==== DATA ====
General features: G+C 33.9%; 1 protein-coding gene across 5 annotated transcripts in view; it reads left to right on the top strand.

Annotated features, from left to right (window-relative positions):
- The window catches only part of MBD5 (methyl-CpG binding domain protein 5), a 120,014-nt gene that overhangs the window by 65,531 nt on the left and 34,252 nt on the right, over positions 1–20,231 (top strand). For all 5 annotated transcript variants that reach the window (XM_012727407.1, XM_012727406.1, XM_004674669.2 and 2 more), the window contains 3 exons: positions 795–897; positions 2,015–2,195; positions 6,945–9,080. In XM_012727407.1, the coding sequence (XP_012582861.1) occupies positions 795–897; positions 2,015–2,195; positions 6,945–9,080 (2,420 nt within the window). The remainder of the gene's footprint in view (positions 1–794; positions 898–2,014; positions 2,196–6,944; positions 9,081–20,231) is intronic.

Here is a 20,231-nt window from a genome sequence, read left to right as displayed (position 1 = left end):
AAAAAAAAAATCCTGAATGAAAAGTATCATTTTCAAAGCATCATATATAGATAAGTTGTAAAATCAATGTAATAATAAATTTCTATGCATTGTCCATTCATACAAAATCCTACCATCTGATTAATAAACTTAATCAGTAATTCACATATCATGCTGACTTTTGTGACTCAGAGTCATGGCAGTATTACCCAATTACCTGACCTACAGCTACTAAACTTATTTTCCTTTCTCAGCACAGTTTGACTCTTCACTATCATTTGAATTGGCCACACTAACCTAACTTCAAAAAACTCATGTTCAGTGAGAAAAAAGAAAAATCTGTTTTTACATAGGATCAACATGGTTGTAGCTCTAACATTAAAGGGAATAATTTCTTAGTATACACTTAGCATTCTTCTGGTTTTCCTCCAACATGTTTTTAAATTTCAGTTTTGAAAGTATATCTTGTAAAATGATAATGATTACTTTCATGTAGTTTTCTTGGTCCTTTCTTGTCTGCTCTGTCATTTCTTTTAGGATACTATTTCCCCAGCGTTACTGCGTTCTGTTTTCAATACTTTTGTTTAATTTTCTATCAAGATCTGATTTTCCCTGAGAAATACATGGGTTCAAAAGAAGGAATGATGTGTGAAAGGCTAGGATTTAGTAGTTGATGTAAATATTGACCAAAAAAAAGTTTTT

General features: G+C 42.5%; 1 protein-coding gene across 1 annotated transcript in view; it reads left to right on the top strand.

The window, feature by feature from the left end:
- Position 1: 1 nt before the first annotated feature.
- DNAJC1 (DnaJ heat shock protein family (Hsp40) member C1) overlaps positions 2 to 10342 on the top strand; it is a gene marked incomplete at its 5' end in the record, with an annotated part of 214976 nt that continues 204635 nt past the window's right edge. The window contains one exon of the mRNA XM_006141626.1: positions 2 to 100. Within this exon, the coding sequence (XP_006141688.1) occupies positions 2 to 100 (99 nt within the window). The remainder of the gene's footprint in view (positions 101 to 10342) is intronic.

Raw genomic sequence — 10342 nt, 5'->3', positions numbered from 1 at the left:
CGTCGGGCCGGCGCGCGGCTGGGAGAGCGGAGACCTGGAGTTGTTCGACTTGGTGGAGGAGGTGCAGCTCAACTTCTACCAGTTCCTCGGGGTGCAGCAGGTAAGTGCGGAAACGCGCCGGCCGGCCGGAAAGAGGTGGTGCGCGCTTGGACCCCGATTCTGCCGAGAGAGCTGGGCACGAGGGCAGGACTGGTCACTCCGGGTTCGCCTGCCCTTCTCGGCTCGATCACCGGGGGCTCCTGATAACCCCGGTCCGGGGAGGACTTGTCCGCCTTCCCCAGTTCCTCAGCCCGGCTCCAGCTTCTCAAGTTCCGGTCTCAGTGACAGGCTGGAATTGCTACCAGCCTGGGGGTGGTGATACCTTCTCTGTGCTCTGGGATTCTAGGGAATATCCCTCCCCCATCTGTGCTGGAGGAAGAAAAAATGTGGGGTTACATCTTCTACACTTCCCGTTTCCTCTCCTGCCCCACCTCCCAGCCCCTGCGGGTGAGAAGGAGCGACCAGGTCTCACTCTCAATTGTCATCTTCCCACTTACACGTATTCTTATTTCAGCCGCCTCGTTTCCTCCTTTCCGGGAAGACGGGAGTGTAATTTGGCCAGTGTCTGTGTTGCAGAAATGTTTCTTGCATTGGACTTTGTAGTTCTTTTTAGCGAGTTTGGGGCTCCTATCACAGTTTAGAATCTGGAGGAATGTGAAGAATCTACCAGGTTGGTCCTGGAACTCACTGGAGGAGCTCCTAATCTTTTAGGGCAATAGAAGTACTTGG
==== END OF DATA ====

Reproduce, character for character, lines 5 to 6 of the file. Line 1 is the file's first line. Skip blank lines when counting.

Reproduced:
AAAAAAAAAATCCTGAATGAAAAGTATCATTTTCAAAGCATCATATATAGATAAGTTGTAAAATCAATGTAATAATAAATTTCTATGCATTGTCCATTCATACAAAATCCTACCATCTGATTAATAAACTTAATCAGTAATTCACATATCATGCTGACTTTTGTGACTCAGAGTCATGGCAGTATTACCCAATTACCTGACCTACAGCTACTAAACTTATTTTCCTTTCTCAGCACAGTTTGACTCTTCACTATCATTTGAATTGGCCACACTAACCTAACTTCAAAAAACTCATGTTCAGTGAGAAAAAAGAAAAATCTGTTTTTACATAGGATCAACATGGTTGTAGCTCTAACATTAAAGGGAATAATTTCTTAGTATACACTTAGCATTCTTCTGGTTTTCCTCCAACATGTTTTTAAATTTCAGTTTTGAAAGTATATCTTGTAAAATGATAATGATTACTTTCATGTAGTTTTCTTGGTCCTTTCTTGTCTGCTCTGTCATTTCTTTTAGGATACTATTTCCCCAGCGTTACTGCGTTCTGTTTTCAATACTTTTGTTTAATTTTCTATCAAGATCTGATTTTCCCTGAGAAATACATGGGTTCAAAAGAAGGAATGATGTGTGAAAGGCTAGGATTTAGTAGTTGATGTAAATATTGACCAAAAAAAAGTTTTT

General features: G+C 42.5%; 1 protein-coding gene across 1 annotated transcript in view; it reads left to right on the top strand.